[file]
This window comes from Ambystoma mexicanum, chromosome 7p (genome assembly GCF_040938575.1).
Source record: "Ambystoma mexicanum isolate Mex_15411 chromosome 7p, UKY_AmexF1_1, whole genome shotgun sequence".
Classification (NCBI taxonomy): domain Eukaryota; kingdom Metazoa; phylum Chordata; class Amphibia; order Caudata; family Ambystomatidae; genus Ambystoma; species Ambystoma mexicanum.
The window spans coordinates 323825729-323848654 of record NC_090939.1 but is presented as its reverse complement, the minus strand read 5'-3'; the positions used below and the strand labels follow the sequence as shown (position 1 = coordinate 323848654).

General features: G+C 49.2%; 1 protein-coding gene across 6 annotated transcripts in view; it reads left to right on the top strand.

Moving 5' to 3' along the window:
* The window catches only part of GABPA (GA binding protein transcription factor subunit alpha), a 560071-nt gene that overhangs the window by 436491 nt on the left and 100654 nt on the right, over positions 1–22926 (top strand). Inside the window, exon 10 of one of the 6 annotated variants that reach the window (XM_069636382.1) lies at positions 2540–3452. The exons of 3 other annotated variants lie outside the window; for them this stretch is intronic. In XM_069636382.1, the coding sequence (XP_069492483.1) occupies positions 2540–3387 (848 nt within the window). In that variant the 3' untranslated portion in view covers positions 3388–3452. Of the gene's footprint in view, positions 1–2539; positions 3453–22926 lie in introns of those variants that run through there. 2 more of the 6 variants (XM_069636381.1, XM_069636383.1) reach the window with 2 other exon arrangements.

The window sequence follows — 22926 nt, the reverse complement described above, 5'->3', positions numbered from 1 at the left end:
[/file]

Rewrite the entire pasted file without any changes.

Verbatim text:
This window comes from Ambystoma mexicanum, chromosome 7p (genome assembly GCF_040938575.1).
Source record: "Ambystoma mexicanum isolate Mex_15411 chromosome 7p, UKY_AmexF1_1, whole genome shotgun sequence".
Classification (NCBI taxonomy): domain Eukaryota; kingdom Metazoa; phylum Chordata; class Amphibia; order Caudata; family Ambystomatidae; genus Ambystoma; species Ambystoma mexicanum.
The window spans coordinates 323825729-323848654 of record NC_090939.1 but is presented as its reverse complement, the minus strand read 5'-3'; the positions used below and the strand labels follow the sequence as shown (position 1 = coordinate 323848654).

General features: G+C 49.2%; 1 protein-coding gene across 6 annotated transcripts in view; it reads left to right on the top strand.

Moving 5' to 3' along the window:
* The window catches only part of GABPA (GA binding protein transcription factor subunit alpha), a 560071-nt gene that overhangs the window by 436491 nt on the left and 100654 nt on the right, over positions 1–22926 (top strand). Inside the window, exon 10 of one of the 6 annotated variants that reach the window (XM_069636382.1) lies at positions 2540–3452. The exons of 3 other annotated variants lie outside the window; for them this stretch is intronic. In XM_069636382.1, the coding sequence (XP_069492483.1) occupies positions 2540–3387 (848 nt within the window). In that variant the 3' untranslated portion in view covers positions 3388–3452. Of the gene's footprint in view, positions 1–2539; positions 3453–22926 lie in introns of those variants that run through there. 2 more of the 6 variants (XM_069636381.1, XM_069636383.1) reach the window with 2 other exon arrangements.

The window sequence follows — 22926 nt, the reverse complement described above, 5'->3', positions numbered from 1 at the left end: